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The Daily Wildcat

 

General chemistry curriculum gets reactive

Dr.+John+Pollard+balances+a+chemical+equation+his+students+during+his+Nov.+10%2C+2014%2C+general+chemistry+lecture.+Pollard+is+teaching+in+a+new+classroom+at+the+University+of+Arizona+called+the+Collaborative+Learning+Space+where+students+sit+at+circular+tables+and+solve+problems+during+lecture+time.+++
Patrick O’Connor
Dr. John Pollard balances a chemical equation his students during his Nov. 10, 2014, general chemistry lecture. Pollard is teaching in a new classroom at the University of Arizona called the Collaborative Learning Space where students sit at circular tables and solve problems during lecture time.

The 2015 fall semester marks the first year chemistry professors John Pollard and Vicente Talanquer will be using their complete co-authored e-textbook, “Chemical Thinking,” for general chemistry courses.

The new book is part of an effort to fundamentally change the curriculum for general chemistry classes. Pollard, who has been a faculty member in the UA chemistry department for the last 15 years, said the “Chemical Thinking” curriculum is a departure from the traditional way of teaching the subject. 

“The general framework is more topical-based without any obvious connectivity between various topics,” Pollard said. “‘Chemical Thinking’ shifts away from what a chemist knows and more about how they think.”

The effort spans back to 2008 when “Chemical Thinking” was implemented as a pilot program taught by Pollard. The program’s first semester of being fully implemented for the general chemistry courses was fall of 2014, but the general research that has gone into its formation goes back even further.

Talanquer, who also teaches general chemistry courses at the UA, has done extensive research into the effective education of science.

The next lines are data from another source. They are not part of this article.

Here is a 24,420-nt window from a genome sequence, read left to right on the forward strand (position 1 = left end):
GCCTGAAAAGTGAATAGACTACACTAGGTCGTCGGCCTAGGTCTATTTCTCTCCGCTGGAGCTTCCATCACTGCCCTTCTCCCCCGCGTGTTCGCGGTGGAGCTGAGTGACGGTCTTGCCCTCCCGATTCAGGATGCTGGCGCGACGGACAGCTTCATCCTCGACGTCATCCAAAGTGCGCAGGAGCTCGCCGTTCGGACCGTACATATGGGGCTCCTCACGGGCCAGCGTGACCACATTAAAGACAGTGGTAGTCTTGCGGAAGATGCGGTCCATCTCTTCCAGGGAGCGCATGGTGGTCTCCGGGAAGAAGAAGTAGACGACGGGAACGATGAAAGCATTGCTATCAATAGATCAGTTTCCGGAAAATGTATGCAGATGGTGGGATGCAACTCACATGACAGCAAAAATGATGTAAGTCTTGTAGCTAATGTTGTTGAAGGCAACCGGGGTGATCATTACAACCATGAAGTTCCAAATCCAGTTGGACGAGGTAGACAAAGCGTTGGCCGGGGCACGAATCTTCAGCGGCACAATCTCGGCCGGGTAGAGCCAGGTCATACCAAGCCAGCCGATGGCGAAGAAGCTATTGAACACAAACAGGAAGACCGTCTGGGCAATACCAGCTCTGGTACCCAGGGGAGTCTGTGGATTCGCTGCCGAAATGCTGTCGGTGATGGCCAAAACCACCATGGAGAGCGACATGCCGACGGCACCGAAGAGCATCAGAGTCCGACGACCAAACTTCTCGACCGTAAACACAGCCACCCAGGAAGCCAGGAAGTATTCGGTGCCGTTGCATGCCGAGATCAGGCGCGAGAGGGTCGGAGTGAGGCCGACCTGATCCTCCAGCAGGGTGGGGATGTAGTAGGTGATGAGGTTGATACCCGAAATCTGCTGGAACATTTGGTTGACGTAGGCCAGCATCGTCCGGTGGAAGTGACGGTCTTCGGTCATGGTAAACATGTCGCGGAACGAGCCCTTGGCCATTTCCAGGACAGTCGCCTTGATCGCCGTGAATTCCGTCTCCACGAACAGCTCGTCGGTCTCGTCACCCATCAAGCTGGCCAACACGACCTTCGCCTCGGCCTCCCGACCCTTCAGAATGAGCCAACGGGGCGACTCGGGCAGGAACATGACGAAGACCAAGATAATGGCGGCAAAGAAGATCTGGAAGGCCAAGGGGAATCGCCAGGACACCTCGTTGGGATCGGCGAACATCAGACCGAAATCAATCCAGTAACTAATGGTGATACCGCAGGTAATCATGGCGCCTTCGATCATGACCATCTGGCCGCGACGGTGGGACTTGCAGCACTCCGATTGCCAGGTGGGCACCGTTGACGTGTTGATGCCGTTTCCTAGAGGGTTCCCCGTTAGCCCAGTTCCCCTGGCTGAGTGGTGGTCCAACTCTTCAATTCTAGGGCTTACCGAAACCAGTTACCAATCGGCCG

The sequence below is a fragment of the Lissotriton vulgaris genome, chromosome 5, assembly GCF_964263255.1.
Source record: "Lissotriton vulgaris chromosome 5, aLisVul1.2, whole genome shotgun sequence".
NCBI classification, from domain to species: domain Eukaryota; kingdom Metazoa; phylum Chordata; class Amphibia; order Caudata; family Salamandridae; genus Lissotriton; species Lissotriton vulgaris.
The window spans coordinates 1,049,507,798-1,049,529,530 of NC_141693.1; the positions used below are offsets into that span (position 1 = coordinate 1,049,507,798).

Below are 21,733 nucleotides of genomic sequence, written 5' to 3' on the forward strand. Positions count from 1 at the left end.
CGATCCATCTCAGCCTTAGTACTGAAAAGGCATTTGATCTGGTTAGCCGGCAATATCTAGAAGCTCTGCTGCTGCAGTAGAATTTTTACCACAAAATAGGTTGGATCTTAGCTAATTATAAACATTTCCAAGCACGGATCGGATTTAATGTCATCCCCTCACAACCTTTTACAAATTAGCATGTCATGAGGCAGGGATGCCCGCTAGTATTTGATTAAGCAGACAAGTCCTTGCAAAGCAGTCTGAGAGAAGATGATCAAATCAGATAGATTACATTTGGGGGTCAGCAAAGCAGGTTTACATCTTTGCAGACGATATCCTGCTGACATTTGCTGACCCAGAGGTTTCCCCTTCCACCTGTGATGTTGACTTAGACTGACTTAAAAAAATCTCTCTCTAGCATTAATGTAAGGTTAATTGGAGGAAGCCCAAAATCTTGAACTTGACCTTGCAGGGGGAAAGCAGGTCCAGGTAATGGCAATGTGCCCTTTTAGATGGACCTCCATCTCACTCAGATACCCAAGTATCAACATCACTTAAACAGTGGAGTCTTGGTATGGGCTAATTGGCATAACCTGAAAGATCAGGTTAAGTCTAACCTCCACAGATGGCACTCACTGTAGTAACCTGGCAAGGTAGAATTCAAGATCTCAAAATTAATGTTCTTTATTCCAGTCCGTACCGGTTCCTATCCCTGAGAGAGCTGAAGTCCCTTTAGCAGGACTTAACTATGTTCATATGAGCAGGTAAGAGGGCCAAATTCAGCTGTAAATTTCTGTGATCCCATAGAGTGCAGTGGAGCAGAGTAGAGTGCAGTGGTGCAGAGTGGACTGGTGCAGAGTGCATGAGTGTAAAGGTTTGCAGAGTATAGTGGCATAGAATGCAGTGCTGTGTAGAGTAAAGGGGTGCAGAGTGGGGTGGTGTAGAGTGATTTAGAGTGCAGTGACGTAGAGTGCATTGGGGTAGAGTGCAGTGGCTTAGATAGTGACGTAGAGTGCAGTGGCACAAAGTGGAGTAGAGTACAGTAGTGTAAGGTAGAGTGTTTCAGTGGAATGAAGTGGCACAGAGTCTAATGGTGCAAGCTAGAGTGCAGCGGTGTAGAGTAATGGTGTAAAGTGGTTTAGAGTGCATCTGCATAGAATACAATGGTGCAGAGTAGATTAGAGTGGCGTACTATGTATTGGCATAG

“For the past 20 years, we have accumulated data that shows that the traditional curriculum is not helping the majority of students to understand the concepts we’d like,” Talanquer said.

Talanquer said this research was crucial in creating a curriculum that supported more active and collaborative learning between students. Rather than presenting students with topics to memorize in a lecture setting, he and Pollard have worked toward a more engaging and hands-on approach. 

“We use guiding questions that we try to answer through thinking like a chemist,” Pollard said. “Instead of traditional lectures, we ask students to engage real-time in class to apply these ideas while they’re building their knowledge.”

Jenna Tashiro, a psychology senior, was a student and preceptor for Pollard’s “Chemical Thinking” classes. She is currently his research assistant working on the curriculum, and helps to provide information on student performance and engagement.

“The curriculum [is] generally more active,” Tashiro said. “It takes the concepts that you just learned and asks you to practice them with other students, the professor and TAs”

Along with more applied learning, Tashiro also said “Chemical Thinking” pushes students to confront deeper questions about their education. A major part of the course is students learning the underlying reasons for why things such as group activities are still important, even in an age of more online classes.

While it can be a sudden adjustment from traditional chemistry courses in high school, Tashiro said that “Chemical Thinking” was crucial in preparing her for upper tier chemistry classes with more applied learning, like organic chemistry.

“I think all subjects could benefit from a more active learning style,” Tashiro said.

Pollard and Talanquer are continuing to move their approach forward to other potential courses.

“By 2017, the changes we made to the curriculum will be up for review by the general chemistry faculty,” Talanquer said, which is when more data will be available to evaluate the effectiveness of “Chemical Thinking.”

In the meantime, Pollard said they are focusing on making a course specifically for honors students with the new curriculum.


Follow Isaac Rouseville on Twitter.


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